With her masterful voice, Sepideh Raissadat’s one-of-a-kind solo performance combines vocals and setar (Persian musical instrument).

Vahid Monji
Saturday, July 23, 2 p.m. & Sunday, July 24, 5 p.m. (Redpath Stage)

Toronto-based singer, songwriter and musician Vahid Monji has collaborated with professional musicians such as Babak Amini, Shahriar Ghanbari and Andranik. Vahid Monji, alongside Aria Heidran and Artin Yeaneh, performs Persian pop music.

Baarbad Music
Saturday, July 23, 5:30 p.m. (Redpath Stage)

With new and interesting arrangements for each performance, Baarbad’s sound spans across many genres of musical cultures including classical Persian, central Asian folkloric and western classical.

Iranian National Choir
Sunday, July 24, 6 p.m. (WestJet Stage)

Kamal Taravati founded the Iranian National Choir in 2007. The choir, composed of talented and enthusiastic university students, has since become a staple in the Iranian-Canadian artistic community for their performance of Persian music.


• Kurdish House Dance Group
Friday, July 22 & Saturday, July 23, 7:30 p.m. (Redpath Stage)

Kurdish House Dance Group uses elegant and rhythmic movements called Halparke. These folkloric dance moves are one of the distinguishing characteristics of Kurd.

Les Ballets Persans: Ballet, Iranian Style
Friday, July 22 & Saturday, July 23, 7:30 p.m. (Fleck Dance Theatre)

The closure of the Iranian National Ballet after the 1979 revolution in Iran was a great loss to dancers, choreographers, and dance educators. In 2002, Nima Kiann founded Les Ballet Persans in Stockholm as the reincarnation of the former Iranian National Ballet. The company’s thematic repertoire ranges from classical ballets to neoclassical works and contemporary productions inspired equally by Iranian literary and spiritual masterpieces and current social issues. (pictured)

Silk Road Dance Company
Saturday, July 23 & Sunday, July 24, 3 p.m. (WestJet Stage)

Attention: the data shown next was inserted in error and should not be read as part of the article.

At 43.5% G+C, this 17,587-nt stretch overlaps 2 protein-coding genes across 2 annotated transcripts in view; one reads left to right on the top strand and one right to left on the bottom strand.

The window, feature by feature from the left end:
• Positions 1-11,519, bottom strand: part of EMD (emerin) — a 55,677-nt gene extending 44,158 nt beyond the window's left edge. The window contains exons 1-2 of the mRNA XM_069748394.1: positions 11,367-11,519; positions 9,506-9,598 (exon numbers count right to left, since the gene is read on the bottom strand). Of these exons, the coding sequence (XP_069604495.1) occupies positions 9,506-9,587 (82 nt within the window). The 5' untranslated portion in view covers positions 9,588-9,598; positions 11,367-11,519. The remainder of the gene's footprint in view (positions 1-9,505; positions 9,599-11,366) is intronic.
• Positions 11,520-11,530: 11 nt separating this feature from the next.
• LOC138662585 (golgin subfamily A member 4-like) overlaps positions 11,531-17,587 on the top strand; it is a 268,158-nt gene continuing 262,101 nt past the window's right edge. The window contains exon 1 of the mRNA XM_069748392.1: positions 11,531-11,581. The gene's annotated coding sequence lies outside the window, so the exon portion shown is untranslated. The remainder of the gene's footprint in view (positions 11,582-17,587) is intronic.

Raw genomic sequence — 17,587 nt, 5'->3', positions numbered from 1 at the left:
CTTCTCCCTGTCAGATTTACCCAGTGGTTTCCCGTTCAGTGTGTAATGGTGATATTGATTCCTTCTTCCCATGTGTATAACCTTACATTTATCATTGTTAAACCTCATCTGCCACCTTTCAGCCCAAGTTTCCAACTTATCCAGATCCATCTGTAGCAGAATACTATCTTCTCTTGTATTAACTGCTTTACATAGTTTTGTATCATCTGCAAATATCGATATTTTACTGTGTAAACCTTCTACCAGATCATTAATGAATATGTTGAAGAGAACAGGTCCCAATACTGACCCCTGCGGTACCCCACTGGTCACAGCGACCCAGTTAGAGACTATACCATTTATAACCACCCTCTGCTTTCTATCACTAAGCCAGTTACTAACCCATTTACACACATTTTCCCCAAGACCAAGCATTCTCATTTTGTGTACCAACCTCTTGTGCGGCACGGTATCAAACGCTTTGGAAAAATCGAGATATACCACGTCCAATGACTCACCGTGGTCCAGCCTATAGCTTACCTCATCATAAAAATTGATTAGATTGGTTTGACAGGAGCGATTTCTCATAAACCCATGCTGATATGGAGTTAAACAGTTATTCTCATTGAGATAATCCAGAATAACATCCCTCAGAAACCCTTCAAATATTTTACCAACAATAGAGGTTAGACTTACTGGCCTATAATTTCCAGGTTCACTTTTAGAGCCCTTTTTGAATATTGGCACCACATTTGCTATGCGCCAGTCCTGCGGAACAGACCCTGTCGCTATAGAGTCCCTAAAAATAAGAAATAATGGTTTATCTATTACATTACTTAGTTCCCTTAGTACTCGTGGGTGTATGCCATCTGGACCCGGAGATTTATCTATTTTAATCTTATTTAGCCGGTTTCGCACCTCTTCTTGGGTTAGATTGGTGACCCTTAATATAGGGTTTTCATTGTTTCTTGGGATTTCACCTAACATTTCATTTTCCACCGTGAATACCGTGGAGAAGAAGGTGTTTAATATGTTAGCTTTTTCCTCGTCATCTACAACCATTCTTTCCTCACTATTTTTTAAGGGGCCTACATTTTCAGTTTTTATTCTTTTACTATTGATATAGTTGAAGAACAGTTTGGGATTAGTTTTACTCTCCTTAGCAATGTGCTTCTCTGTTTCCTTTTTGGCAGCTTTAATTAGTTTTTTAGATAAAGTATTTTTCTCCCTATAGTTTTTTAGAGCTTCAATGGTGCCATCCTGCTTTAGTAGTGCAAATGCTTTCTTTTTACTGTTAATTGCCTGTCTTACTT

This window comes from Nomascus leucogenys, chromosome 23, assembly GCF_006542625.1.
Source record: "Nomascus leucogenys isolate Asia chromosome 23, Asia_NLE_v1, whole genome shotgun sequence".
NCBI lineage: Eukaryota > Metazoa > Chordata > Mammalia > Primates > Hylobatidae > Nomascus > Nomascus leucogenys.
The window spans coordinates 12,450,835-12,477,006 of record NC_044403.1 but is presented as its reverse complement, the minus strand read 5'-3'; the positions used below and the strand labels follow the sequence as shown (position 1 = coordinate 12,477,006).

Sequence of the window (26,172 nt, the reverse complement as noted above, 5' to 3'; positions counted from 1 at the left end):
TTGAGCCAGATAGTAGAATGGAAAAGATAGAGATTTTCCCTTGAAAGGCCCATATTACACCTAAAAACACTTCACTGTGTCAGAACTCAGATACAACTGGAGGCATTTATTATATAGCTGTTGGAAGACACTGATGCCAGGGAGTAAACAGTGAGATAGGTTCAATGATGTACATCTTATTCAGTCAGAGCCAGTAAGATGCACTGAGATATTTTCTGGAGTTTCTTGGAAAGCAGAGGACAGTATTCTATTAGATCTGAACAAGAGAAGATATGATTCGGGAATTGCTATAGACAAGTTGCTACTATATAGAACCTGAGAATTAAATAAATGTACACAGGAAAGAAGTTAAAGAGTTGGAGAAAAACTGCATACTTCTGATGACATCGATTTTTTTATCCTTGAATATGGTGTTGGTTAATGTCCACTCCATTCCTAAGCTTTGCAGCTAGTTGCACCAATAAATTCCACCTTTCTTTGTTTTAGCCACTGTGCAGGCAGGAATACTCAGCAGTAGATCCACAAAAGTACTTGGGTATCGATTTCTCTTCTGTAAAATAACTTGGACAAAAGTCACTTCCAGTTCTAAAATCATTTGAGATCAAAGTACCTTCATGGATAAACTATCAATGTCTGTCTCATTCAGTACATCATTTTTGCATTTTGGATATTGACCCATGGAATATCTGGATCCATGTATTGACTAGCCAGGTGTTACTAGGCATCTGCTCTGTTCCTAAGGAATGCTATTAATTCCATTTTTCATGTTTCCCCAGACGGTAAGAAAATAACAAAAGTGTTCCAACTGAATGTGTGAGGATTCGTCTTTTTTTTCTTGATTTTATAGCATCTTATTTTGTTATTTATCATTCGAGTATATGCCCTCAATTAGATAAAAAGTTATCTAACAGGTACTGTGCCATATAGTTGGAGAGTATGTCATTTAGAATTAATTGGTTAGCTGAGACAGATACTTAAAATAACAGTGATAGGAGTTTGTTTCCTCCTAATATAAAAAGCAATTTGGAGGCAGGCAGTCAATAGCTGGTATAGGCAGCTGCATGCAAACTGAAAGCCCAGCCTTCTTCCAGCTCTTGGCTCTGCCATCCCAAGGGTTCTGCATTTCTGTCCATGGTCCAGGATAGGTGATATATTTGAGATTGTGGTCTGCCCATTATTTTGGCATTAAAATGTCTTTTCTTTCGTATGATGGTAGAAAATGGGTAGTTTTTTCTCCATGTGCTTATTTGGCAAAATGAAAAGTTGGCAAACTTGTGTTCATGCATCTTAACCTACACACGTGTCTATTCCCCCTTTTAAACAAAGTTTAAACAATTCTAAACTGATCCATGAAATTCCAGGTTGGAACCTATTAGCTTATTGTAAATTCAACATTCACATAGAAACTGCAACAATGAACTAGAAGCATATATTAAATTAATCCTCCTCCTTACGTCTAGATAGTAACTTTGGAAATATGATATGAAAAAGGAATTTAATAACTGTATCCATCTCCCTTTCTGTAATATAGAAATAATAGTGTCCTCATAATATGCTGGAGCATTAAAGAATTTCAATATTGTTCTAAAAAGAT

Pulling inspiration from both Persian and Turkish cultures, the Silk Road Dance Company has mastered a wide range of styles and rare choreographies. This is the Canadian premiere of their unforgettable repertoire of Persian folkloric dance.

Ida Saki
Saturday, July 23, 3:30 & 8:30 p.m. (Studio Theatre)

Inspiring audiences with every performance, Ida Saki has received five national titles for her modern dance based on traditional Persian tales.


“Tall Shadows of the Wind” (Q&A with Director Bahman Farmanara)
Saturday, July 23, 5 p.m. (Studio Theatre)

Based on a short story, “Tall Shadows of the Wind” takes place in an isolated village in Iran where peasants assemble scarecrows to protect their crops. Driven by superstition, the scarecrows become metaphysical creatures that control the lives of the villagers (presented in Farsi with English subtitles).

“Death of the King”
Saturday, July 23, 9:30 p.m. (Studio Theatre)

“Death of the King” takes place in 644 AD when the last emperor of Iran has fled the country, and has been killed by the owner of a mill. The miller, his wife and their ailing daughter give their account of the incident. Their stories become more than a murder trial, extending to views of an empire that has already collapsed from within (presented in Farsi with English subtitles).

“The White Meadows”
Sunday, July 24, 4 p.m. (Studio Theatre)

Directed by Mohammad Rasoulof, “The White Meadows” recounts the story of an elderly man who collects the tears of souls in pain. His encounters present an elegant, allegorical tale of persecution of artists and women, among others, for the choices they have made (presented in Farsi with English subtitles).


Heart to Heart: Shahrokh Moshkin Ghalam, Sadreddin Zahed and Azizollah Bahadori
Friday, July 22, 8 p.m. (Lakeside Terrace)

Shahrokh Moshkin Ghalam, Sadreddin Zahed and Azizollah Bahadori have a conversation with the audience.

Zohreh and Monoochehr directed by Shahrokh Moshkin Ghalam
Saturday, July 23, 2 p.m. & Sunday, July 24, 5 p.m. (Fleck Dance Theatre)

An official member of the Comédie Fançaise (The House of Molière), Moshkin Ghalam directs and acts in a musical comedy, Zohreh & Manoochehr, by Iraj Mirza. The cast includes two legendary figures of Iranian theatre, Sadreddin Zahed and Azizollah Bahadori.

Storytelling: Gordafarid
Saturday, July 23, 5:30 p.m. & Sunday, July 24, 1 p.m. (Brigantine Room)

One of the first female storytellers in Iran, Gordafarid has excelled in performing traditional narration of epic stories through 12 years of research, meticulous collection of narratives, and patiently following the footsteps of old masters of this ancient dramatic art. Gordafarid’s ability to capture the imagination of audiences has drawn large crowds to her numerous performances both inside Iran and abroad. (pictured above)

1 comment:

  1. Music is one the core essentials in our lives. No matter what background you come from there is a real good chance that music is all around you and in some way influences your life..